4.) Inventory Management

Inventory management ensures you maintain the right quantity of your best-selling products to help you maximize profit.  When done effectively, inventory management can help businesses avoid spoilage (depending on your product type) and spending too much money on stock that’s just sitting around.  Key components to smart inventory management:

● Ensure you have the technology tools to track your inventory and your sales properly to collect the data you need to help with inventory management and forecasting.

● Continuously review and improve your forecasting. Using the data in your point of sale system or inventory management software to track what items are selling and when. Also factor in marketing efforts and promotions. This will begin to help you forecast your inventory needs.

● Sell goods in the order in which they were purchased or made, known as the first-in, first-out system. This is critical for businesses with perishable products and helps you cycle through your inventory properly.

● Monitor your stock on a regular basis. Make certain you are physically reviewing the supplies you have in stock to ensure everything is accounted for.  This is a great opportunity to see what items are not selling and adjust your purchasing.

Any business with inventory will also need to monitor cost of goods sold (COGS), which is the costs for creating a product or acquiring items for sale. Tracking COGS is mandatory for tax reporting purposes. But it’s also essential to the computation of gross profits.  Your income statement should list line items for cost of goods sold.

5.) Keeping a Watchful Eye on Debt Levels

Debt is a critical component of any new or growing business.  As a business owner, don’t fear debt, especially if you are leveraging debt to take advantage of growth opportunities for your business.  However, be sure to keep an eye on your debt levels to make certain you able to comfortably make debt repayments and still show growth/profit monthly.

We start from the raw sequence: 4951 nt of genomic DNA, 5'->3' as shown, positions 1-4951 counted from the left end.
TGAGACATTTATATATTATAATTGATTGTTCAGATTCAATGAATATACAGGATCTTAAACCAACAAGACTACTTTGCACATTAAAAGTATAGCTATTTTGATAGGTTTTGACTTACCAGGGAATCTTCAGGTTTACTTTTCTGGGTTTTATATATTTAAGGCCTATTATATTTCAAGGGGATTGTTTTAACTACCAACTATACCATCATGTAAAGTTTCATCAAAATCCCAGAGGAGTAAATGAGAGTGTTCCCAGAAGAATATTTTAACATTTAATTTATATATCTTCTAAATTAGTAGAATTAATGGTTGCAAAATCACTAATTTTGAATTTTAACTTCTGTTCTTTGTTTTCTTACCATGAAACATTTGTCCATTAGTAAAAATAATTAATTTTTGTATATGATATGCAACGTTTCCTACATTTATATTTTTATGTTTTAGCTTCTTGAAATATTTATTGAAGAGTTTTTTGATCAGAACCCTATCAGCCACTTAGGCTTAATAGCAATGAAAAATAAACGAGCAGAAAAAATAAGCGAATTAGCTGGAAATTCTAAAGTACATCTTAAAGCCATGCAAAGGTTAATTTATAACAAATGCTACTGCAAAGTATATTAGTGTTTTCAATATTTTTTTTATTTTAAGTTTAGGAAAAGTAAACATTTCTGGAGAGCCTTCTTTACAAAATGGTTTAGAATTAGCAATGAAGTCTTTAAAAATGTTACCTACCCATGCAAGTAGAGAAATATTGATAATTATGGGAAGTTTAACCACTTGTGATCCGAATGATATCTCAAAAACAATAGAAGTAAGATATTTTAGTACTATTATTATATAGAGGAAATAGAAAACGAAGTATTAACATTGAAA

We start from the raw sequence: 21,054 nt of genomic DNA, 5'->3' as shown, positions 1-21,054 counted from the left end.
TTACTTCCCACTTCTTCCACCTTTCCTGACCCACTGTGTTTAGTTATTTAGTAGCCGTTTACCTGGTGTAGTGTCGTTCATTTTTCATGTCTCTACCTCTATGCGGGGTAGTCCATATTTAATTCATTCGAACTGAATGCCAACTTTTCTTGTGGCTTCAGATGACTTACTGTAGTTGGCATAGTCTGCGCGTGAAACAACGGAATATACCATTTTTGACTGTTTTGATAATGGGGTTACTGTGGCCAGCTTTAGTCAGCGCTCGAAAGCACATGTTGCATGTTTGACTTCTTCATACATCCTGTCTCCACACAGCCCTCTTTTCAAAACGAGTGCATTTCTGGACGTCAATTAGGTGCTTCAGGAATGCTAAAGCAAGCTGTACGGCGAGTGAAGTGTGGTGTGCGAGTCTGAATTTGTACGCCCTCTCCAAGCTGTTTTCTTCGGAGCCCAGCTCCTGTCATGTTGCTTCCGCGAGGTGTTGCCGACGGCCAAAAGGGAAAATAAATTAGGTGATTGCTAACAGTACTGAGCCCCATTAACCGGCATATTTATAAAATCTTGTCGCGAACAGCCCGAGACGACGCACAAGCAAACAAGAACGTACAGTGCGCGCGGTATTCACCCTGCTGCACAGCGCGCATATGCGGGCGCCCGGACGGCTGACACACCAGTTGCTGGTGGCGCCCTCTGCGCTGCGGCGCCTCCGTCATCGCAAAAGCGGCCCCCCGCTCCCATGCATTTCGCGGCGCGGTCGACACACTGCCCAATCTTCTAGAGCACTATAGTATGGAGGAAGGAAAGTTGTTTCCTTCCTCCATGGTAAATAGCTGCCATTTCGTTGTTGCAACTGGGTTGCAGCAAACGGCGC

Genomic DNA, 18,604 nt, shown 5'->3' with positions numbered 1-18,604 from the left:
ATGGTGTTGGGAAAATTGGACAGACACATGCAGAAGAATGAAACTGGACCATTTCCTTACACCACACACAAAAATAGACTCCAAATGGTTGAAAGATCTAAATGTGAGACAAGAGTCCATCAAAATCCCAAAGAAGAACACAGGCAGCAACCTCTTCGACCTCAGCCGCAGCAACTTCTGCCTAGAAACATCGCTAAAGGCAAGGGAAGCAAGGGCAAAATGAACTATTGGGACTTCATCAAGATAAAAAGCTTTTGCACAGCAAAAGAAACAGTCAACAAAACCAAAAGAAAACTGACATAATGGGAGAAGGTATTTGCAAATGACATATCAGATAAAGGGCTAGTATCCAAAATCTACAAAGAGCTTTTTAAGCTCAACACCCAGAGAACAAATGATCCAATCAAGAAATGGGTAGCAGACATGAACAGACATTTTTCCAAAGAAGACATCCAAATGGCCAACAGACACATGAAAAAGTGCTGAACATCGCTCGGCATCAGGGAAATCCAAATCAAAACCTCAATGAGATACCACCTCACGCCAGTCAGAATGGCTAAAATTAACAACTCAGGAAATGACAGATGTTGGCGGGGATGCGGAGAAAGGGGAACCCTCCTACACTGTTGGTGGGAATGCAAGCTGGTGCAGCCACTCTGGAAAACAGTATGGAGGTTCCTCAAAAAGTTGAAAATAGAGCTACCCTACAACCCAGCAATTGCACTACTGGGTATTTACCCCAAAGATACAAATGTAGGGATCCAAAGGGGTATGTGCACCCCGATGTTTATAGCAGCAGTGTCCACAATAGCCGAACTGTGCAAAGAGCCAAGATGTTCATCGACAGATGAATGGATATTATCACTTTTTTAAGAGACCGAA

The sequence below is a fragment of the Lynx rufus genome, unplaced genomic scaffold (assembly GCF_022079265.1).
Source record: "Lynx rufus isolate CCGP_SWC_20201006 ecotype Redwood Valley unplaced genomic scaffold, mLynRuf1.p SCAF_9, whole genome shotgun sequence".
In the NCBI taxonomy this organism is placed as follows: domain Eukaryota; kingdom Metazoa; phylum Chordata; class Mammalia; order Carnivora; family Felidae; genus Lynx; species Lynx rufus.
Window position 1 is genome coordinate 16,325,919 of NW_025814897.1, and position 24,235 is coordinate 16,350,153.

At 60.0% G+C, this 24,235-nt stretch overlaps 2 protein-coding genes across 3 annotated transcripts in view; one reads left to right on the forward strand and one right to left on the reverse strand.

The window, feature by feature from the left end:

Also, be mindful on the types of debt you are carrying.  Access to capital can be struggle for most businesses and traditional lending institutions aren’t always helpful.  Yet, using high interest debt options like credit cards are helpful for smaller, daily expenses, but using them to fund growth can put you in an uncomfortable financial position.   If you need working capital for your business or are looking to fund your growth, investigate all your financing options and note interest rates as well as repayment terms.

6.) Measuring Customer Satisfaction & Retention

Happy customers and clients mean repeat business which helps boost your bottom line.  Vital to any business is customer communication and getting feedback about your services and products to help you improve your processes.

Technology can help you optimize your connections with customers and monitor feedback. More specifically, a customer relations management (CRM) system can be used to follow up on leads, close sales, promote your products & services, and track customer feedback.

Encourage your customers to share their feedback and ensure you have a quick response procedure in place for both complaints and positive feedback so that your customers know that you value them.

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Kristie Arslan is SBE Council’s Entrepreneur-in-Residence and the co-owner of Popped! Republic Gourmet Popcorn in Alexandria, VA.